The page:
Regarding the voting agreement issue, DGCL Section 218(c) explicitly authorizes certain voting agreements to be entered into.  The Court of Chancery in unrelated decisions in the past, previously ruled that the transfer of stock voting rights without the transfer of ownership is not per se illegal.  See footnote 31.  In order to be illegal, a vote-buying agreement must have as its primary purpose either to defraud or in some way to disenfranchise other stockholders.  In a prior decision involving voting agreements, the court explained that two of more stockholders may “do whatever they want with their votes, including selling them to the highest bidder.”  See footnote 35.  However, the counter balance to that statement is that:  “management may not use corporate assets to buy votes unless it can be demonstrated, as it was in Schreiber, that management’s vote-buying activity does not have a deleterious effect on the corporate franchise.”  See footnotes 35 and 36.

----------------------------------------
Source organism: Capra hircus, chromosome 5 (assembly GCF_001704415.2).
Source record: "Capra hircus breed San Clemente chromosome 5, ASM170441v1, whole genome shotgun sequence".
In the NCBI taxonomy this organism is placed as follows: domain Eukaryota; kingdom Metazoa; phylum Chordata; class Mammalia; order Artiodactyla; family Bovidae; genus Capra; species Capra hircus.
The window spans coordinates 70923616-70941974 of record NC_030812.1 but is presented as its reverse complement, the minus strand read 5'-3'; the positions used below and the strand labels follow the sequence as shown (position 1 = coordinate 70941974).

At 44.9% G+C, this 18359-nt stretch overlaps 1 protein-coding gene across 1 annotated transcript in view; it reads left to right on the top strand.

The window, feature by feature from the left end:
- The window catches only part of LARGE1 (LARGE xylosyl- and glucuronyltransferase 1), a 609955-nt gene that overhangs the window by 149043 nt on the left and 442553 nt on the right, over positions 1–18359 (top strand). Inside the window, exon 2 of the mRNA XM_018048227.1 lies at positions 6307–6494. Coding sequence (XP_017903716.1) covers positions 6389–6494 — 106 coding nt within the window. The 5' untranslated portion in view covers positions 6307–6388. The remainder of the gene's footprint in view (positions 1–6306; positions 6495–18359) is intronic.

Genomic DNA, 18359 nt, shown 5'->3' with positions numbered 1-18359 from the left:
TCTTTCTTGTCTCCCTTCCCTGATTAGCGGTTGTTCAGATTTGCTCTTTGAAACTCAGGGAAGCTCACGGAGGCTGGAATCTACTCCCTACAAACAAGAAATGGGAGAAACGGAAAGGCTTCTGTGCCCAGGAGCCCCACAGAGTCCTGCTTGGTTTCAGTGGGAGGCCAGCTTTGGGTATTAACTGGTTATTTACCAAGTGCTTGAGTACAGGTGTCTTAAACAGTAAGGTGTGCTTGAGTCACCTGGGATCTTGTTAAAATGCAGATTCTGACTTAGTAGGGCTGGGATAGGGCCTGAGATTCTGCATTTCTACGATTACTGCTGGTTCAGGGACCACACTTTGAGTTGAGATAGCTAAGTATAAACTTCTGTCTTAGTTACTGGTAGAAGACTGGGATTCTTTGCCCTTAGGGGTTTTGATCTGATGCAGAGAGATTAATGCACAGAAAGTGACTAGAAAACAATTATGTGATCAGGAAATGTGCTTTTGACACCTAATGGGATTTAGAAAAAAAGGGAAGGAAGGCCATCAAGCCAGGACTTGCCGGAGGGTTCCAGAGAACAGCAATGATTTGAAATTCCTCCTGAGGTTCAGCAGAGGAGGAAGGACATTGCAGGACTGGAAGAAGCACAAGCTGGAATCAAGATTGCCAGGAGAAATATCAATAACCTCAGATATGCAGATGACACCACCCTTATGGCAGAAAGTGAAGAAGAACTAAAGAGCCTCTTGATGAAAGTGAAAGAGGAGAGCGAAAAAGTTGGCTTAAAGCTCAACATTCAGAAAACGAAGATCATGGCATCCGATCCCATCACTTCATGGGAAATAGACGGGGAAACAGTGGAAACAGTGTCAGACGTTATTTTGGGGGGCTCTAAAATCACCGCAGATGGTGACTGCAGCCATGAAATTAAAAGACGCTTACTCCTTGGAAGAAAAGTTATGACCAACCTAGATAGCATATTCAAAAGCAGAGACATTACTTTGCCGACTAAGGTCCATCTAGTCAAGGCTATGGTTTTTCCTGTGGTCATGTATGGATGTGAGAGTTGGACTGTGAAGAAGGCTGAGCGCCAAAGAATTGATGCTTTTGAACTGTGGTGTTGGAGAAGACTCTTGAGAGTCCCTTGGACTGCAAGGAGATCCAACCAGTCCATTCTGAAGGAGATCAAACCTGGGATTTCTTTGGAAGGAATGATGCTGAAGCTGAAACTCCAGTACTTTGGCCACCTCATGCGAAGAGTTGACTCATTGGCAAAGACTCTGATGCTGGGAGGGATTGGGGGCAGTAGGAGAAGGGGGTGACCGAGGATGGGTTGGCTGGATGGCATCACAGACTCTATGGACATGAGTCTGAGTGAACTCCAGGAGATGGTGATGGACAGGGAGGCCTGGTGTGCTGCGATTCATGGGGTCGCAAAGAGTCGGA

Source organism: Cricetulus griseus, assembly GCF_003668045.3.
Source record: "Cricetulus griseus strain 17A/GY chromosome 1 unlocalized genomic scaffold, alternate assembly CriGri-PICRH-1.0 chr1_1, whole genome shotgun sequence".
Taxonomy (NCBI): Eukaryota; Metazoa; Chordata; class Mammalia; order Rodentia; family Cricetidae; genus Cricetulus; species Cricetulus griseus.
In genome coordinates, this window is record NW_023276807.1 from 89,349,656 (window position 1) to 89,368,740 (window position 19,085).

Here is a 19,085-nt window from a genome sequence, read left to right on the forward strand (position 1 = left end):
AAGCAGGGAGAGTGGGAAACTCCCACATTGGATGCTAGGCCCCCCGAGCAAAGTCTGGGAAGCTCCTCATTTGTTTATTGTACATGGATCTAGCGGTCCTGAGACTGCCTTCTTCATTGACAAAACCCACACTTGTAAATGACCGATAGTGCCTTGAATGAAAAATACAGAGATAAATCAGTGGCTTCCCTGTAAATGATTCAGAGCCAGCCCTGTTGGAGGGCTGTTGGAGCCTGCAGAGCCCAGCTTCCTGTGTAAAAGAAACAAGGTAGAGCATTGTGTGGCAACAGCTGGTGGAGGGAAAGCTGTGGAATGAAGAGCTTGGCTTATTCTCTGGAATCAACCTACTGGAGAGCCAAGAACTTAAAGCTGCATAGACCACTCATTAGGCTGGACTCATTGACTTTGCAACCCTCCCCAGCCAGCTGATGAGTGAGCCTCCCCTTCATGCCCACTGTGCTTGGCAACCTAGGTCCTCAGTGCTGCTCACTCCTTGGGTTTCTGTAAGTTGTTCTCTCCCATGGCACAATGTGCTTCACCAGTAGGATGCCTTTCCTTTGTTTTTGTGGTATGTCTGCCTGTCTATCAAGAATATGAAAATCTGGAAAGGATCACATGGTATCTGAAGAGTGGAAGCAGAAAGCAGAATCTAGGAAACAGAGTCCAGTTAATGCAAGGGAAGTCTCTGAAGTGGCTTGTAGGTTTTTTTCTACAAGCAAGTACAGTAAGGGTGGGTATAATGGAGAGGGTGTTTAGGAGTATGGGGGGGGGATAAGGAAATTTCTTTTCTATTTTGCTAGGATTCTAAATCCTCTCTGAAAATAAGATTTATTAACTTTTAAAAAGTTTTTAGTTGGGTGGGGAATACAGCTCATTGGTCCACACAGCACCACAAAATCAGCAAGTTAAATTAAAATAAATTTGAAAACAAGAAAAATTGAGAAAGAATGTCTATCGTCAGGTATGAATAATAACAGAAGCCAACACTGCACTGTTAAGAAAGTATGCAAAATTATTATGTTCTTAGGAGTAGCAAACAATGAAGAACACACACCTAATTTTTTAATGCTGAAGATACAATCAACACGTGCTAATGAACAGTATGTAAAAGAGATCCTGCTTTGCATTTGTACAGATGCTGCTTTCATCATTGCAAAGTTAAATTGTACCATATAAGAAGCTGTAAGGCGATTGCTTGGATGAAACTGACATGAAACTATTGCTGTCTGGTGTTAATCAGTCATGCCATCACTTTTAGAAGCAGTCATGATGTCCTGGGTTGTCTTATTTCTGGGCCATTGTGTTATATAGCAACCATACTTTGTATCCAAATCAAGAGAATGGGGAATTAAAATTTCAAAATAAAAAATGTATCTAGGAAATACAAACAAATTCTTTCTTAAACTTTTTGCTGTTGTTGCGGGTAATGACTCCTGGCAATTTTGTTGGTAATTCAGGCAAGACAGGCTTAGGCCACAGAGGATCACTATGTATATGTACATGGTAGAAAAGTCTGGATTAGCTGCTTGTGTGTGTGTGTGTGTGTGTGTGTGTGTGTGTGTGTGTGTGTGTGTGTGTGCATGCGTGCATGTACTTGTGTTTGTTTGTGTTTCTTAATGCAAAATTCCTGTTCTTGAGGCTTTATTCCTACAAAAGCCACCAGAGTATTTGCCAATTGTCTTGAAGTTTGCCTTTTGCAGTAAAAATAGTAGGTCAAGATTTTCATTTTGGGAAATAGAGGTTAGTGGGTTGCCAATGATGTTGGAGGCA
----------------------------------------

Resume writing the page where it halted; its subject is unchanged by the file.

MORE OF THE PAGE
In this case, corporate assets were used to buy the votes and based on the facts of this case, the burden shifted to the defendants to prove that the agreement was intrinsically fair and not designed to disenfranchise other stockholders.  Making reasonable inferences in favor of the plaintiff at this early stage, the complaint adequately alleged a disenfranchisement purpose.